Exploring the Shelves, 13: Schumann’s obsessions

Posted by Susan Tomes on 22 May 2020 under Inspirations  •  3 Comments

I have tons of piano music by Schumann and in lockdown I’ve been working through the volumes.

Now, I’ve always been a huge fan of Schumann, but I have to admit that when you spend a day going through some of his, shall we say, less focused piano music you become very aware of his tendency to obsess. To hit on a motif and worry it to death. To slip sideways into a lyrical phrase in a deliciously unexpected key and then not be able to think of anything to do with it except repeat it (several times). To work up a storm of energy and then sustain it for so long that you realise he’s got himself trapped and and is struggling in the semiquavers like a fly in treacle.

Recently I’ve been exploring longer sets or ‘cycles’ such as the Humoreske, the Novelletten, the Sonata in G minor, and the five-movement Faschingschwank aus Wien. This last, which means ‘Carnival prank from Vienna’, is a collection of virtuosic pieces intended to be fantastical and humorous in tone. Energetic and ebullient they are, if not actually humorous – at least not to my ears.

Over the years I’ve often thought that I should learn these pieces to concert standard and play them in recitals. I embark on practising them, only to become discouraged by pages and pages of airless figuration. The photo of a couple of pages from the Novelletten will indicate, even if you can’t see the notes clearly, the unvarying nature of the figuration, the lack of rests and silences. All his big pieces seem to have such pages, often in the final movement (where they are not welcome). I can visualise only too well the fidgeting I’ve noticed in the audience when Schumann gets into what modern listeners might call ‘OCD mode’. It happens in his chamber music too.

Yet when I revisit these piano pieces I realise that repetition is only one side of Schumann’s coin. The other side is his astonishing ability to break out of an obsessive pattern and come up with something of piercing beauty, often just when you were getting fed up with him. The slow movement of the G minor Sonata. The lyrical episodes tucked away in the Novelletten. The genius of the ‘Stimme aus der Ferne’ (voice from the distance) which suddenly speaks in a small quiet voice in the middle of Novellette no 8, recalling a tune composed by Clara, at that time estranged from him. The fourth-movement Intermezzo of the Faschingsschwank aus Wien, a rush of completely convincing ardour in the midst of rather dogged repetition in the surrounding movements.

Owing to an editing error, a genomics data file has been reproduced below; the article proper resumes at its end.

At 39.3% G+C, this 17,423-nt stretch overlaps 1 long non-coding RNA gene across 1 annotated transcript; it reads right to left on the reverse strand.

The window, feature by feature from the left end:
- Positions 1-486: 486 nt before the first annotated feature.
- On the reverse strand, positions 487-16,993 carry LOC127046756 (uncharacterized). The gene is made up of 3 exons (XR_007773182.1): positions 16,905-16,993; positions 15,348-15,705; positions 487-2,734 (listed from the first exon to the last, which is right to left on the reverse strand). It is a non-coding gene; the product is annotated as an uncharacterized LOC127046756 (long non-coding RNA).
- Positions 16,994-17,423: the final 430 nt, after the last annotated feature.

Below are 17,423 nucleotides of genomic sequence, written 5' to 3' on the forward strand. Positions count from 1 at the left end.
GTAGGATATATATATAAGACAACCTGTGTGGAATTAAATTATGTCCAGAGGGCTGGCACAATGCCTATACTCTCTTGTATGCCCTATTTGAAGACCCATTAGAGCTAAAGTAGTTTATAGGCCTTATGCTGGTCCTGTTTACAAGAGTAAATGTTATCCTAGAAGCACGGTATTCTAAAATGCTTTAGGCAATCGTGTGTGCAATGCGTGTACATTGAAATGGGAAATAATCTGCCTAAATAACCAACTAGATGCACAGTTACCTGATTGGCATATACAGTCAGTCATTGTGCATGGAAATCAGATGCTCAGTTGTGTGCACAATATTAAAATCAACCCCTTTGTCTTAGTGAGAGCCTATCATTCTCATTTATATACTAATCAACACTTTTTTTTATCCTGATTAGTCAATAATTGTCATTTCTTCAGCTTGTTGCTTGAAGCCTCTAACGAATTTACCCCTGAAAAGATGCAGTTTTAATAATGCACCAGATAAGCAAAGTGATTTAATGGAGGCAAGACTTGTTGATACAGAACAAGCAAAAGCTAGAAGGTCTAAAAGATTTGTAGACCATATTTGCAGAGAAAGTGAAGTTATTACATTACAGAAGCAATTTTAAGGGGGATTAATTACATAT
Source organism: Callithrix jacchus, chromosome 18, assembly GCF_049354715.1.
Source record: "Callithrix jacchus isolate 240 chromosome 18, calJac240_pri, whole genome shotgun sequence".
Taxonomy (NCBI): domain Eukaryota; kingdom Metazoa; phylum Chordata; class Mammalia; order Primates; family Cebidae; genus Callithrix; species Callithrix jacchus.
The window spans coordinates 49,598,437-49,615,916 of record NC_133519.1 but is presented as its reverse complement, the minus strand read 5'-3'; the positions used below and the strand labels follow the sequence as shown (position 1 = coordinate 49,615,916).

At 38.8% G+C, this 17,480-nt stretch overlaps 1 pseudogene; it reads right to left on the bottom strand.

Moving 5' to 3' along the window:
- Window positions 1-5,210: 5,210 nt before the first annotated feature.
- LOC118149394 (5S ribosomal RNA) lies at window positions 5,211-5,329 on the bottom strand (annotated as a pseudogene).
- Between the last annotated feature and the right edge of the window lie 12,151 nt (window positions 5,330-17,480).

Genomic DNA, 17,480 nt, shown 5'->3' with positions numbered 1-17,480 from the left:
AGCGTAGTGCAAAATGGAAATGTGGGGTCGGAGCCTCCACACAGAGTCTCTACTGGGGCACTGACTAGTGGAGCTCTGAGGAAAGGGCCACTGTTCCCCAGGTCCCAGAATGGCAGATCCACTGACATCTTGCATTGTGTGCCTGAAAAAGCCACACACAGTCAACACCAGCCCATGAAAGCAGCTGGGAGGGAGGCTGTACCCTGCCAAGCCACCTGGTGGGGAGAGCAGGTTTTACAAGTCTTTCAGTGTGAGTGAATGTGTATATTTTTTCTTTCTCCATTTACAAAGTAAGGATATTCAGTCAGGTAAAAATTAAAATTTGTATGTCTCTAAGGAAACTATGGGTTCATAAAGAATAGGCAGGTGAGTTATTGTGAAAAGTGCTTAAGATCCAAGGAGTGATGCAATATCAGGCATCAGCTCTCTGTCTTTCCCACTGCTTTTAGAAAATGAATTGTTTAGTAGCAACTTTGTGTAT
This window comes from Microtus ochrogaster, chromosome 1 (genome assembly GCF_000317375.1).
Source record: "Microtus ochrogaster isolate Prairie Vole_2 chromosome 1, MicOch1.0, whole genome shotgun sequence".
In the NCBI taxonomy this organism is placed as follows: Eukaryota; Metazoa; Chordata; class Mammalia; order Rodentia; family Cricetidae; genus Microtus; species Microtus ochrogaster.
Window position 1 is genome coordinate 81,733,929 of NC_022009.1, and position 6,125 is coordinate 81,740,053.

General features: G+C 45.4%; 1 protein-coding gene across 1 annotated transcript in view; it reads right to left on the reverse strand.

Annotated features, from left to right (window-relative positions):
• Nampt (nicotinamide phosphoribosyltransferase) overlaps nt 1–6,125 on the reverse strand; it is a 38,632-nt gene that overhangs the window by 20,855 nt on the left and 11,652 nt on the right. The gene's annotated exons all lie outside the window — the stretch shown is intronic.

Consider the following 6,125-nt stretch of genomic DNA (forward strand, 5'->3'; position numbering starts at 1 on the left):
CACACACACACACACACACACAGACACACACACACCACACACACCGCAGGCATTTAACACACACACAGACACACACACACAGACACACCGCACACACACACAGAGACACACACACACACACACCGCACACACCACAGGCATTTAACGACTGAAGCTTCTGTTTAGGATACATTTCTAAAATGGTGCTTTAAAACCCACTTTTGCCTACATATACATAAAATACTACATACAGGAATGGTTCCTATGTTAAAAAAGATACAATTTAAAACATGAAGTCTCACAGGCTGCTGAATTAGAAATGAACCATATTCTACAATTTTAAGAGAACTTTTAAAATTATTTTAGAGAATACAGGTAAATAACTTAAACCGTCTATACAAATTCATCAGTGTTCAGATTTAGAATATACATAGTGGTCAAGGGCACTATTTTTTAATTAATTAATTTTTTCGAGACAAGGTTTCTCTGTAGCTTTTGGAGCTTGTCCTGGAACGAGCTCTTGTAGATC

It’s as if Schumann knew he had to work himself into a kind of trance, playing things over and over at his piano, making his ears ring with sound before he could get into the state of mind where a heavenly vision would be vouchsafed him. We, his fans, suffer with him in order to reach those glorious moments.


Posted by Susan Tomes on 18 May 2020 under Daily Life, Musings  •  9 Comments

It’s been eight weeks in lockdown now. (Photo: Edinburgh Castle with no visitors.)

On the whole, I have been coping fine. Long experience of working at home had prepared me for #stayhome. However, it turns out that my peace of mind during solitary periods of preparation was dependent on having complementary times when I knew I’d go out and deliver the fruits of whatever I had been preparing. Performances are the ‘equal and opposite reaction’ which makes it all feel meaningful.